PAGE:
Here are the key parts of the “Safer at Home” order:
- Angelenos are directed to stay in their residences and limit activity outside of their homes beyond what is absolutely necessary for essential tasks — including to secure food and health care, safety and medical necessities, as well as to care for children, older adults, and people with disabilities.
- Many businesses — including malls, many shops, companies, and nonprofit organizations — must stop operations that require workers to be present in-person.
- No public and private gatherings that would occur outside of a single home will be allowed.
There are exceptions to this order. Please see our Safer at Home FAQ for a list of the essential activities and businesses that will remain open and other important information.
This order will be effective Thursday, March 19, 2020 at 11:59 p.m. For a 24-hour period following that effective date and time, employees and business owners will be exempt to allow access to their workplaces to gather belongings, so long as social distancing requirements are followed. Such workplaces shall remain closed to the public in accordance with this order.
The order will be in place through April 19, 2020 and is subject to extension.
Almost half of coronavirus patients have digestive symptoms, study finds
Diarrhea and other digestive symptoms are the main complaint in nearly half of coronavirus patients, Chinese researchers report. Most patients with the coronavirus have , but these findings from the early stages of the outbreak show that digestive problems are prevalent in many patients with COVID-19.
“Clinicians must bear in mind that digestive symptoms, such as diarrhea, may be a presenting feature of COVID-19, and that the index of suspicion may need to be raised earlier in these cases rather than waiting for respiratory symptoms to emerge,” wrote the investigators from the Wuhan Medical Treatment Expert Group for COVID-19.
The researchers analyzed data from 204 COVID-19 patients, average age nearly 55, who were admitted to three hospitals in the Hubei province between Jan. 18 and Feb. 28, 2020. The average time from symptom onset to hospital admission was 8.1 days.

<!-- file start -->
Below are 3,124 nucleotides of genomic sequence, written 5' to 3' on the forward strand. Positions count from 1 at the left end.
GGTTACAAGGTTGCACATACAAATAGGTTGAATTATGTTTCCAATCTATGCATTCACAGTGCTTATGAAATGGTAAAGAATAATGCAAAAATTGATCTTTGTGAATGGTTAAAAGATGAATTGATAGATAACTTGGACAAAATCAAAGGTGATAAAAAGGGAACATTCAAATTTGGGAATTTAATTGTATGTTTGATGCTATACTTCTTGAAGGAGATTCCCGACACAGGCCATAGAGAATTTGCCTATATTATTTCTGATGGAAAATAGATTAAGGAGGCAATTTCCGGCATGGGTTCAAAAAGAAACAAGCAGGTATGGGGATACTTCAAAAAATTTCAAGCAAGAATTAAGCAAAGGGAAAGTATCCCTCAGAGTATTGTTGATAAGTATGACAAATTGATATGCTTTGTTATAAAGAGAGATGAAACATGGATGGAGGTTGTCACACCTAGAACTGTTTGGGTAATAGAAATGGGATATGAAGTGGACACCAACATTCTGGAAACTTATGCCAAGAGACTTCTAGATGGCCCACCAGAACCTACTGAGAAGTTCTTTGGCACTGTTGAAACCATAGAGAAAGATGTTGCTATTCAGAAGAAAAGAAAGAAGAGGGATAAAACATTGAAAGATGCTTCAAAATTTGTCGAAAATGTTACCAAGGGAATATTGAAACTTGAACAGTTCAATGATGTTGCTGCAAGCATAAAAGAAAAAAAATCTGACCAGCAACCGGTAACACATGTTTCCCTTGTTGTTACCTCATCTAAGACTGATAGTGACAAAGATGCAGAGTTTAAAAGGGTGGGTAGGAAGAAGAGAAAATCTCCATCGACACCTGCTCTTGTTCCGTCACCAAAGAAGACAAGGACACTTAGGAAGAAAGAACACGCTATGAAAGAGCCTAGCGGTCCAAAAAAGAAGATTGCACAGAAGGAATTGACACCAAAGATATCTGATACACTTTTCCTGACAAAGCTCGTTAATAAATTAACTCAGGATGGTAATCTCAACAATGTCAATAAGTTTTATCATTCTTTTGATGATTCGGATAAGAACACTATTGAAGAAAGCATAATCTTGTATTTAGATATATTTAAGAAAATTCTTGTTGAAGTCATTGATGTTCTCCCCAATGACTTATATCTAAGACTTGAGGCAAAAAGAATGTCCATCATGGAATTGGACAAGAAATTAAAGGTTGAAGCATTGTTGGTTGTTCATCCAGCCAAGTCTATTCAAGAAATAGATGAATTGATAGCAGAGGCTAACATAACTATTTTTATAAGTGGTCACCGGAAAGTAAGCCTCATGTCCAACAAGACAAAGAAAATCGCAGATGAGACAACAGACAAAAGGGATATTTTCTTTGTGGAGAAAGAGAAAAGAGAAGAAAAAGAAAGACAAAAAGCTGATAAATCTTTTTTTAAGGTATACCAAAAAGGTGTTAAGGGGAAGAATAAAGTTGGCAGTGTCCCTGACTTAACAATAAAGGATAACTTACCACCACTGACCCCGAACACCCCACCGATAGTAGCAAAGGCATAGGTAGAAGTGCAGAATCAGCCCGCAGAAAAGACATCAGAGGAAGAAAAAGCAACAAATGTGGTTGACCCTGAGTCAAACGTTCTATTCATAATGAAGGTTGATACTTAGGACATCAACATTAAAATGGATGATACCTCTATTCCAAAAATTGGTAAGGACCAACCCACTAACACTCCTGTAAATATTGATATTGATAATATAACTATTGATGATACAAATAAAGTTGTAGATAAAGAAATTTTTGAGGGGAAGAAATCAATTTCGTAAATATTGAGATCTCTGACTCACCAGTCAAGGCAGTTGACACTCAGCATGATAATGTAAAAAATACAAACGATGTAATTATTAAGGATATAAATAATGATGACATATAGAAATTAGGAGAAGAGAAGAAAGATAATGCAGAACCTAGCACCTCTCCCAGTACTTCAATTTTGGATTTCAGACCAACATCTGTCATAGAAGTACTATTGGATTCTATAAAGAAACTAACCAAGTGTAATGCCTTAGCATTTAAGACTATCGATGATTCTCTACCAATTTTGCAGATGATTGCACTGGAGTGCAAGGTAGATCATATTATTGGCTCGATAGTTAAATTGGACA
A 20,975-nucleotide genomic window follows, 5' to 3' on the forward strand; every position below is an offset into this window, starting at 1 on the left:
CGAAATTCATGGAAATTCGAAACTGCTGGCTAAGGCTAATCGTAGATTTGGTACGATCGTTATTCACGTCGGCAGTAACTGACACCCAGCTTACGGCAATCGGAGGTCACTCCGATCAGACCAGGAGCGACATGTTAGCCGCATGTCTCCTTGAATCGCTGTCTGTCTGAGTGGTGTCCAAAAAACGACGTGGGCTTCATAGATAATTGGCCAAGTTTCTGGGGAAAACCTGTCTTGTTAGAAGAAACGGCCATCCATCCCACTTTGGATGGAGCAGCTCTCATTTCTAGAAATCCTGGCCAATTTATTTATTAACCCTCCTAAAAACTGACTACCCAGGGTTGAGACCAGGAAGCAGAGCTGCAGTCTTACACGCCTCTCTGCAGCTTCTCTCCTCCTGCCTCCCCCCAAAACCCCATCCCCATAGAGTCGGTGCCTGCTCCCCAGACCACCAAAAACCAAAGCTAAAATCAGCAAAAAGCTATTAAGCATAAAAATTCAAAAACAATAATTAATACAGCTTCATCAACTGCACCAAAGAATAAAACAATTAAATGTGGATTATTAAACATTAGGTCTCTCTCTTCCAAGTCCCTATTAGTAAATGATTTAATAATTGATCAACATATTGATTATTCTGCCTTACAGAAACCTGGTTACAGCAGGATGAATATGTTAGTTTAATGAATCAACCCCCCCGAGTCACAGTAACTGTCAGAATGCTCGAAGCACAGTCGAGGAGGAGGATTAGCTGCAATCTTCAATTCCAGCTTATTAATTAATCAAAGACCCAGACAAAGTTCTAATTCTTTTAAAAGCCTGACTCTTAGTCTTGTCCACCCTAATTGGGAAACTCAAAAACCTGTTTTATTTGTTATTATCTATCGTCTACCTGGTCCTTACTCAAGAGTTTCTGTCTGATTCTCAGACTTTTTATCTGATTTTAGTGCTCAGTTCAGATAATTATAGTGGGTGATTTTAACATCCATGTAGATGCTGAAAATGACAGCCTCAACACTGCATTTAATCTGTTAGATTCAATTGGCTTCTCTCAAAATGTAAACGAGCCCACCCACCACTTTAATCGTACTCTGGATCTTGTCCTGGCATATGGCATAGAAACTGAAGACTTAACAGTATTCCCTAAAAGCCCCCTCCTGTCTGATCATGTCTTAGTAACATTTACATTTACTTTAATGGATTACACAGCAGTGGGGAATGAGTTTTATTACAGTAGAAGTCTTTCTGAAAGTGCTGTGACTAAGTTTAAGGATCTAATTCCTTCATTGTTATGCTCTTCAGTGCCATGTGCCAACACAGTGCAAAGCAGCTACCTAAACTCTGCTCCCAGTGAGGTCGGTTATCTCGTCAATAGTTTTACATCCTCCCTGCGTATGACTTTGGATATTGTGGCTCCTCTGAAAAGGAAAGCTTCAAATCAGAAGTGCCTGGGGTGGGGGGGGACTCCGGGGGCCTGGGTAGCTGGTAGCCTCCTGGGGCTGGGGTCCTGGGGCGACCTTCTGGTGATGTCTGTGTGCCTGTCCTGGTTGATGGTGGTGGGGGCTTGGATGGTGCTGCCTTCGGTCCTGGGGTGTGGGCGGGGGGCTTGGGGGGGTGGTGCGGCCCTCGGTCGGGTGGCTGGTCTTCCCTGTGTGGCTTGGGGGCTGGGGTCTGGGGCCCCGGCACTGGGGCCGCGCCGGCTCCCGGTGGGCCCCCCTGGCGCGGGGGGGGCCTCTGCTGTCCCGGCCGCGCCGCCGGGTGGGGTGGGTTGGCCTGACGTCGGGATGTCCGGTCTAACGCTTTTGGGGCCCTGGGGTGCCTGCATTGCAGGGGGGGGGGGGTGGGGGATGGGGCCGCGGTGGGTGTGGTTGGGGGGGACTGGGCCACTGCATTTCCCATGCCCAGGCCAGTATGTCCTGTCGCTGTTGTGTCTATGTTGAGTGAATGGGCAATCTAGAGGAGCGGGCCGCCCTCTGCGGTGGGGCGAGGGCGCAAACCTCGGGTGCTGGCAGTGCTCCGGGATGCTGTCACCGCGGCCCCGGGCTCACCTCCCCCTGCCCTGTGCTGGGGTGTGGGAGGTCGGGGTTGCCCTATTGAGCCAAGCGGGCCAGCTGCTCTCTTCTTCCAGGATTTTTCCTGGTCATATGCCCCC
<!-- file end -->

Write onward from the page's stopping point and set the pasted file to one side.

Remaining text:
However, the finding showed that patients with digestive symptoms had a longer time from symptom onset to hospital admission than patients without digestive symptoms, 9 days versus 7.3 days.
This suggests that patients with digestive symptoms sought care later because they didn’t yet suspect they had COVID-19 due to a lack of respiratory symptoms, such as cough or shortness of breath, the researchers explained.
Patients with digestive symptoms had a variety of problems, including loss of appetite (nearly 84%), diarrhea (29%), vomiting (0.8%) and abdominal pain (0.4%).
Seven of the patients in the study had digestive symptoms but no.
As theincreased, digestive symptoms became more serious, the researchers found.
Patients without digestive symptoms were more likely to be cured and discharged than those with digestive symptoms (60% versus 34%), according to the study published March 18 in the American Journal of Gastroenterology.
If doctors only monitor for respiratory symptoms to diagnose COVID-19, they may miss cases that initially present with other symptoms, or the disease may not be diagnosed until after respiratory symptoms emerge, the authors explained.
“In this study, COVID-19 patients with digestive symptoms have a worse clinical outcome and higher risk of [death] compared to those without digestive symptoms, emphasizing the importance of including symptoms like diarrhea to suspect COVID-19 early in the disease course before respiratory symptoms develop,” Dr. Brennan Spiegel, journal co-editor-in-chief, said in a journal news release.
“This may lead to earlier diagnosis of COVID-19, which can lead to earlier treatment and more expeditious quarantine to minimize transmission from people who otherwise remain undiagnosed,” Spiegel said.